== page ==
New Algorithm Decodes Spine Oncology Treatment
Experts explain their approach to treating patients who are living longer with cancer that has spread to the spine, as the options for metastatic spine tumors increase.
To resolve the confusion and address the continually changing landscape of spine oncology, a recent Michigan Medicine-led publication details a guide to explain the management of spinal metastases.
The work is the result of reviewing all of the existing studies and pulling in experts from across the world to provide insight. The goal, says senior author Nicholas Szerlip, M.D., a neurosurgeon at the University of Michigan, is to get all providers on the same page.
First author Daniel Spratt, M.D., who with Szerlip co-founded U-M’s multidisciplinary spine oncology clinic, says patients with spine metastases are commonly managed in silos without integrated care. A patient with a spine metastasis might see a variety of subspecialty doctors. Recommendations could range from pain management to more aggressive treatment, and referring providers don’t always know what will come out of a referral to spine oncology experts, or when a referral is necessary.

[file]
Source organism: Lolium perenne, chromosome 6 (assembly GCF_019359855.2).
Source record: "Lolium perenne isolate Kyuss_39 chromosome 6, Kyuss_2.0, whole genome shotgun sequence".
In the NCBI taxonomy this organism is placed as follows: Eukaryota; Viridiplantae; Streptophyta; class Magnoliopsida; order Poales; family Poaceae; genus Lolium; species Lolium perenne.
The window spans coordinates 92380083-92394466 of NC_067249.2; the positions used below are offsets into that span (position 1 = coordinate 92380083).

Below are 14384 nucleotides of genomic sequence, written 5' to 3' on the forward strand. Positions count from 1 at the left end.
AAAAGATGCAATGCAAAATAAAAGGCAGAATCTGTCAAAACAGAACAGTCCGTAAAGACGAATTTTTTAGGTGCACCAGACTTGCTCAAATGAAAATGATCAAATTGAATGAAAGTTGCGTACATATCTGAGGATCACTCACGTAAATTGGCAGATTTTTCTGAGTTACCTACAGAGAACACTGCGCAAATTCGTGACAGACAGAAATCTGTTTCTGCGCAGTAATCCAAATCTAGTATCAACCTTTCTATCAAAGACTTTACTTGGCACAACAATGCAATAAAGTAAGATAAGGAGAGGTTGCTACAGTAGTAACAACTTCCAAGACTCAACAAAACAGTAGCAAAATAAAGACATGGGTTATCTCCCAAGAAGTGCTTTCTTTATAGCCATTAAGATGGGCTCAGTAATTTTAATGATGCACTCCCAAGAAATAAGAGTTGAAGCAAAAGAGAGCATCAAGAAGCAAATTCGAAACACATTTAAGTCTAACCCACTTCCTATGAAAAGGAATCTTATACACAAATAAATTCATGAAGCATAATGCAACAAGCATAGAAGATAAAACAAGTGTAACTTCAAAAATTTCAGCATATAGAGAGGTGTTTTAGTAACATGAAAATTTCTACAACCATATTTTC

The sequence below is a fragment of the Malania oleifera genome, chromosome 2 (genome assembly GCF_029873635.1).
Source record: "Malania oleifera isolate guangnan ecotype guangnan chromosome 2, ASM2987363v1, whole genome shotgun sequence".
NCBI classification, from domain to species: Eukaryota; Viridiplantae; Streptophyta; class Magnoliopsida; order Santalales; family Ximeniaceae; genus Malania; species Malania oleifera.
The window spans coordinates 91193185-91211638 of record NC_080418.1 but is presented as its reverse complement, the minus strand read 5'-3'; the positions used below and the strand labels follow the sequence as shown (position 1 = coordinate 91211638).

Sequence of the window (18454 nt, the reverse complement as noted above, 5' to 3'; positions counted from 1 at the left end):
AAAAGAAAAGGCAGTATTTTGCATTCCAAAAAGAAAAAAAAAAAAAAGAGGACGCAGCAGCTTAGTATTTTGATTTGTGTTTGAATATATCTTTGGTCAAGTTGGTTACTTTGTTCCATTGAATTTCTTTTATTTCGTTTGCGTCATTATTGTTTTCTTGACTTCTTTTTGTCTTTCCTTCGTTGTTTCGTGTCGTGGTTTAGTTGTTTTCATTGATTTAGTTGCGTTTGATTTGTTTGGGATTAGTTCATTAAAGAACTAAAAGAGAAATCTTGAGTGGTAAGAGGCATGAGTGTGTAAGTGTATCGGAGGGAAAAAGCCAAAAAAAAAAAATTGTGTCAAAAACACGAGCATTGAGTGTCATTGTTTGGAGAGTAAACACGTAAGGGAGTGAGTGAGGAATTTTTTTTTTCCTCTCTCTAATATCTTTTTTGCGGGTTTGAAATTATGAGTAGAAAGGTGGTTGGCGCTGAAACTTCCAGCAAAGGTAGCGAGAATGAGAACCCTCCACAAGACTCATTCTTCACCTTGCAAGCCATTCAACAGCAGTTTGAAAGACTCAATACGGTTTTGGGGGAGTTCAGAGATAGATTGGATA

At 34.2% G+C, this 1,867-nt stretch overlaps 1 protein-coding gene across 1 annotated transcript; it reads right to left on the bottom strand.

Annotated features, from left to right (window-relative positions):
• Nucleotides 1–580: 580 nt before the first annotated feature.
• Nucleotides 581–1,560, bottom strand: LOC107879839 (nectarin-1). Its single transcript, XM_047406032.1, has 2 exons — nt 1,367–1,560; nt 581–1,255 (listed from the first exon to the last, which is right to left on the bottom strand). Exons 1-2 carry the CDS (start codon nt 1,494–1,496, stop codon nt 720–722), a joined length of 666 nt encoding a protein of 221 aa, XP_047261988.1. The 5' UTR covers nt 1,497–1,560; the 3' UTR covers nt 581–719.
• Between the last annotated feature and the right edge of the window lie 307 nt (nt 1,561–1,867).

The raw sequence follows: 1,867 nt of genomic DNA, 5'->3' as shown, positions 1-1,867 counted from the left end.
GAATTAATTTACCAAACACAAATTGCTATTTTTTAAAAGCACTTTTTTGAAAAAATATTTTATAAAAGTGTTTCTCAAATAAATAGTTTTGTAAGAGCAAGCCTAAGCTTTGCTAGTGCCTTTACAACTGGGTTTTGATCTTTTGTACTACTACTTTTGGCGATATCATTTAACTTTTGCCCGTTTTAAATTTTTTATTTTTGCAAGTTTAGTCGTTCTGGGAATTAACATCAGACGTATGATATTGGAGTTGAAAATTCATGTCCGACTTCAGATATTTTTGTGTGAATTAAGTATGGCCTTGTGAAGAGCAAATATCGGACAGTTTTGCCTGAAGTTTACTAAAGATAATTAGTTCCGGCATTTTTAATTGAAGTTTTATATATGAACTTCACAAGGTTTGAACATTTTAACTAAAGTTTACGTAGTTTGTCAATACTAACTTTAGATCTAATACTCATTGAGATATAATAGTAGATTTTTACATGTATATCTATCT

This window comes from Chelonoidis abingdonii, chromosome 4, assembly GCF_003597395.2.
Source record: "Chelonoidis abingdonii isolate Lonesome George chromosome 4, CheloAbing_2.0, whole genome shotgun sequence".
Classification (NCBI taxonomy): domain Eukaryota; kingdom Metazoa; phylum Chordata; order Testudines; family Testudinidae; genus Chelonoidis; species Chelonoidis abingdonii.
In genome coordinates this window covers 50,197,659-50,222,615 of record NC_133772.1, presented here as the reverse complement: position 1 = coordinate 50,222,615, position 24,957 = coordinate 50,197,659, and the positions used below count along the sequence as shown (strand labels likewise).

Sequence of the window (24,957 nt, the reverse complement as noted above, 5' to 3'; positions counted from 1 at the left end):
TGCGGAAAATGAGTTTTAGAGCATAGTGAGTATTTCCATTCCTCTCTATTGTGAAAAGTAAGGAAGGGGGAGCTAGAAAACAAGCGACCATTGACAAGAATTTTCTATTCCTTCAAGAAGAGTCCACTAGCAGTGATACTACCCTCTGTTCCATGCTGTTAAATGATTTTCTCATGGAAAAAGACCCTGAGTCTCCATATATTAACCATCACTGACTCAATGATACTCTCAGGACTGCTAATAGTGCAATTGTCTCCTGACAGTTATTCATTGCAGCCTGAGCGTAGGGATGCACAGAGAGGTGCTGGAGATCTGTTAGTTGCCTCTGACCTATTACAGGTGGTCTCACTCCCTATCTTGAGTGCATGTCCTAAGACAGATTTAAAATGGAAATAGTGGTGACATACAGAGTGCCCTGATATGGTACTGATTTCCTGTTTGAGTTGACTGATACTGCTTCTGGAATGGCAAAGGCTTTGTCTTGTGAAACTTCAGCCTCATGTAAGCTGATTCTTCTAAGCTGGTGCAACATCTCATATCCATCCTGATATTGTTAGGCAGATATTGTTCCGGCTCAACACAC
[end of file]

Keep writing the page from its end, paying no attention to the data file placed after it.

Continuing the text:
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8th Annual EANS Young Neurosurgeons Meeting and EANS Research Course
March 22, 2018 - March 24, 2018; Oxford, United Kingdom
The Society of University Neurosurgeons Annual Meeting
March 22, 2018 - March 25, 2018; Dallas
ASN 2018 Annual Meeting
March 24-28, 2018; Riverside, CA
3rd Annual Principles and Techniques of Complex Spinal Reconstruction: A Hands-on Cadaveric Workshop
March 30, 2018 - March 31, 2018; New York
11th Annual Cervical Spine Research Society Hands-on Cadaver Course
April 12-14, 2018; St. Louis, MO
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